Muscle contraction is triggered by the release of calcium from the sarcoplasmic reticulum. Taurine may improve physical performance by increasing the calcium-storing ability of the sarcoplasmic reticulum, as well as increasing the sensitivity of force-generating proteins (i.e., actin and myosin) to calcium, thus increasing muscle force.

With special reference to endurance exercise, taurine may aid performance by increasing the use of fat for fuel and reducing the contribution from glycogen, as well as improving the function of mitochondria.

Effect of Taurine and Coenzyme Q10 in Patients with Acute Myocardial Infarction (Heart Attack)

Reperfusion-induced free radical stress, lipid peroxidation, and a deficiency in antioxidant vitamins, minerals, and coenzyme Q10 are common during acute myocardial infarction (Heart Attack). These alterations are associated with cardiac necrosis, resulting in arrhythmias, myocardial dysfunction, and coronary thrombosis which continue as a chain reaction for several days after the infarction. A fall in the amino acid content of the heart, with a consequent rise in the blood, is seen in experimental studies after ligation of the coronary artery and during both hypoxia and drug-induced cardiac necrosis. Due to its loss from the cardiac cell, the concentration of taurine in the blood is also raised in patients with AMI, unstable angina, and after cardiac surgery. Experimental studies in cats indicate that feeding a taurine-deficient diet can predispose the animal to cardiomyopathy. Taurine depletion during ischemia appears to be a novel mechanism for cardioprotection from regional ischemia.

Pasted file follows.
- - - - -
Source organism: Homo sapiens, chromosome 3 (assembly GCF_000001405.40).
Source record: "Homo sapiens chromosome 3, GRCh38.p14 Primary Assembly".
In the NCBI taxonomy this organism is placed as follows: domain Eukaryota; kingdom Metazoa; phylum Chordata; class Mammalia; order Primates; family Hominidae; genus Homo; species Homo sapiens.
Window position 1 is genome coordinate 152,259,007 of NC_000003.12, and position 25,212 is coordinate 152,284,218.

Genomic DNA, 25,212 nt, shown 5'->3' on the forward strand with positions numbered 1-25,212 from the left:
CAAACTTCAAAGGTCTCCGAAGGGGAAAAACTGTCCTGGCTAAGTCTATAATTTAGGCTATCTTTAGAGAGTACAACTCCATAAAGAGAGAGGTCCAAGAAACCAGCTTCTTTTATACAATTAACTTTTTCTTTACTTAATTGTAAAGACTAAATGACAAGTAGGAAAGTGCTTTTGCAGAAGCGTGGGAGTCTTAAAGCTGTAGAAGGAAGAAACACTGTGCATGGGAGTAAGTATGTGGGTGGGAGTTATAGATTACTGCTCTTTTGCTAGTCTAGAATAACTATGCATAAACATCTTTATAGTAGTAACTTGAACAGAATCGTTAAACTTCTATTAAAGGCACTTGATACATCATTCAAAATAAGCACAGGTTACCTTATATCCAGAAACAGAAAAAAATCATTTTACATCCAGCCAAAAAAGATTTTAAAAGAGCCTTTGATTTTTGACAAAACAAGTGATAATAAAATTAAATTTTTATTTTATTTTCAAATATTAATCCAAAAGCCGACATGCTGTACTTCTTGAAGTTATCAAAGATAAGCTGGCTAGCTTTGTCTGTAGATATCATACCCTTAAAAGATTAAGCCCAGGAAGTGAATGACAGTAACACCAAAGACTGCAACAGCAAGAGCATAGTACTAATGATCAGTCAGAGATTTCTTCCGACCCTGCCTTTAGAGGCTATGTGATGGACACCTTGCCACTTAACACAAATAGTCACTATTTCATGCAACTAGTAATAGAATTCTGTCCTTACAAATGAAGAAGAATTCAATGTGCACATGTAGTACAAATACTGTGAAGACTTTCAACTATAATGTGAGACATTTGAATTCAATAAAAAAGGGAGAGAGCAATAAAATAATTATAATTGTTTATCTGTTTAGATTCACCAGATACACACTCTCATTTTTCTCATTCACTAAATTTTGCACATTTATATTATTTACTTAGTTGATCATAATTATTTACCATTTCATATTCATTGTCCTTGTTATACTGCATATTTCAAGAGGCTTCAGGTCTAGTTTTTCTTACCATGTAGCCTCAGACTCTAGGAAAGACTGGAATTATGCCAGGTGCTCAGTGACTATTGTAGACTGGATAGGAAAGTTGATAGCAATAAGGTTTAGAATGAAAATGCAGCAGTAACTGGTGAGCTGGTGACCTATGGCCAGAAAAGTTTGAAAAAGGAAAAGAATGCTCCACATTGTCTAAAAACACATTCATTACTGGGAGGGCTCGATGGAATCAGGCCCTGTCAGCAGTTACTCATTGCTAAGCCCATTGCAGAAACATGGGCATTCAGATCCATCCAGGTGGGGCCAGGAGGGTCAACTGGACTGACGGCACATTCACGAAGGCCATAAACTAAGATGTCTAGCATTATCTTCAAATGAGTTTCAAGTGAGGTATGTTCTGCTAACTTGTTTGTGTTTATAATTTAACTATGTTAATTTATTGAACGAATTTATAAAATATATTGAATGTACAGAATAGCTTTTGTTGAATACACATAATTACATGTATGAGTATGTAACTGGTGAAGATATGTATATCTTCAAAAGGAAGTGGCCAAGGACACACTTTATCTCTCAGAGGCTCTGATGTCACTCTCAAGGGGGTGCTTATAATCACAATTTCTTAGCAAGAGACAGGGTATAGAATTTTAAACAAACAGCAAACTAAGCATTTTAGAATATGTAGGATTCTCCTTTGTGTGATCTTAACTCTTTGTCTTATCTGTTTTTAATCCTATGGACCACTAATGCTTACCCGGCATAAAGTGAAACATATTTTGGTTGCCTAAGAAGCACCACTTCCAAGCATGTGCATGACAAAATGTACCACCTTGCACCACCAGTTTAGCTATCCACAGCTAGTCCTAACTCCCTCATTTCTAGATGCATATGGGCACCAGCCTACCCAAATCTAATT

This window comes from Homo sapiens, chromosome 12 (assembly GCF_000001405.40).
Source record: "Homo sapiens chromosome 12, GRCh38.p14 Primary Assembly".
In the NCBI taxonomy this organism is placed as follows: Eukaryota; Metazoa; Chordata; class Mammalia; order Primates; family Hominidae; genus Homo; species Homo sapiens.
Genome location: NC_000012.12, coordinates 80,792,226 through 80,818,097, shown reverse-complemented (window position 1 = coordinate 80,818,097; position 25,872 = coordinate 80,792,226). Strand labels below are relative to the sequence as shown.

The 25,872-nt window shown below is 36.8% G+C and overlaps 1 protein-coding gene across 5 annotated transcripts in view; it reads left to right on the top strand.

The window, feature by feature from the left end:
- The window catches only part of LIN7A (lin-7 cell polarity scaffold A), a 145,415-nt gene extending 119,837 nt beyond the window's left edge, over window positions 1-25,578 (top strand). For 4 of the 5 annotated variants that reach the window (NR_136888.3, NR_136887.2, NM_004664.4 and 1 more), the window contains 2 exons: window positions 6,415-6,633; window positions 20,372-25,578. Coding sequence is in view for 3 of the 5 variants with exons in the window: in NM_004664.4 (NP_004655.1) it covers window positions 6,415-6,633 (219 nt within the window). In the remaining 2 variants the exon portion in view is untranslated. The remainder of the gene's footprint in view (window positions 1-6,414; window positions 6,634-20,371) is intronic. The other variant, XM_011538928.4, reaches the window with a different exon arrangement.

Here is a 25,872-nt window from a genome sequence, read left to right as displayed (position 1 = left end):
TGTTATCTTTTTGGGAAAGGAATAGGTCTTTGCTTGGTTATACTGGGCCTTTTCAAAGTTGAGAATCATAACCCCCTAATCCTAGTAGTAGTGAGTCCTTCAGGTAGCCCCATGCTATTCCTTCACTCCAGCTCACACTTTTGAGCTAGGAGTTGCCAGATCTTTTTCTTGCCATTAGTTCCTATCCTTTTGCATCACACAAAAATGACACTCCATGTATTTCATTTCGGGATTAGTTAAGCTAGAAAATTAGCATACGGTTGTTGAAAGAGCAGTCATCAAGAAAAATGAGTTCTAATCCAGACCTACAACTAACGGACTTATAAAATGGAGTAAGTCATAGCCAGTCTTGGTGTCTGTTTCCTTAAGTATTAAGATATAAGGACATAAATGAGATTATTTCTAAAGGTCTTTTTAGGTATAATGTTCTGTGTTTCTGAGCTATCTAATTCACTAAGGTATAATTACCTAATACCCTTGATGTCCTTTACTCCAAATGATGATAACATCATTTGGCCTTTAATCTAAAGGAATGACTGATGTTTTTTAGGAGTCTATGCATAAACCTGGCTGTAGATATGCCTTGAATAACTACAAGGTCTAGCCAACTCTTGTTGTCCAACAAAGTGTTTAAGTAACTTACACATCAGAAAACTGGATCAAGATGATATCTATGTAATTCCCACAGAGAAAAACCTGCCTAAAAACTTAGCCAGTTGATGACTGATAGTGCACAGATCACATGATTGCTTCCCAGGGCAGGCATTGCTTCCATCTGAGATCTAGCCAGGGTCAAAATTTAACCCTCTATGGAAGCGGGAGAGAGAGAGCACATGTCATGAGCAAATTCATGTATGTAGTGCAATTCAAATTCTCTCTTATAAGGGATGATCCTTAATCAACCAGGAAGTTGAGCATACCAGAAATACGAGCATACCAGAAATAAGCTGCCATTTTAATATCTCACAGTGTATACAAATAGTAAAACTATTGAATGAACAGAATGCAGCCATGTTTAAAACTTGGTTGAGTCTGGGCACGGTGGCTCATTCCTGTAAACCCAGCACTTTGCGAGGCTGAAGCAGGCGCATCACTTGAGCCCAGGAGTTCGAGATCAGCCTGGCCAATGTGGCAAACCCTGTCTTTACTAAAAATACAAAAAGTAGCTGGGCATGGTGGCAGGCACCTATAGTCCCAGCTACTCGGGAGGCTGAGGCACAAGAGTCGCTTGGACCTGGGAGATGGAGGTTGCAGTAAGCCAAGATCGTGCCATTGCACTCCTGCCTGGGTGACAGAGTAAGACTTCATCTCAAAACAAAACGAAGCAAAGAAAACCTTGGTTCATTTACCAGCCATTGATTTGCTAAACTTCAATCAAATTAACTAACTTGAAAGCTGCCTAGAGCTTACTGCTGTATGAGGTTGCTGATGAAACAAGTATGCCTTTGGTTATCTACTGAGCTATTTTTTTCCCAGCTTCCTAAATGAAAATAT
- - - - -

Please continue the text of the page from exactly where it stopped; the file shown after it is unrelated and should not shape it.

Myocardial infarction (MI): death of the cells of an area of the heart muscle (myocardium) as a result of oxygen deprivation

Necrosis: the death of most or all of the cells in an organ or tissue due to disease, injury, or failure of the blood supply.

9 Foods High In Taurine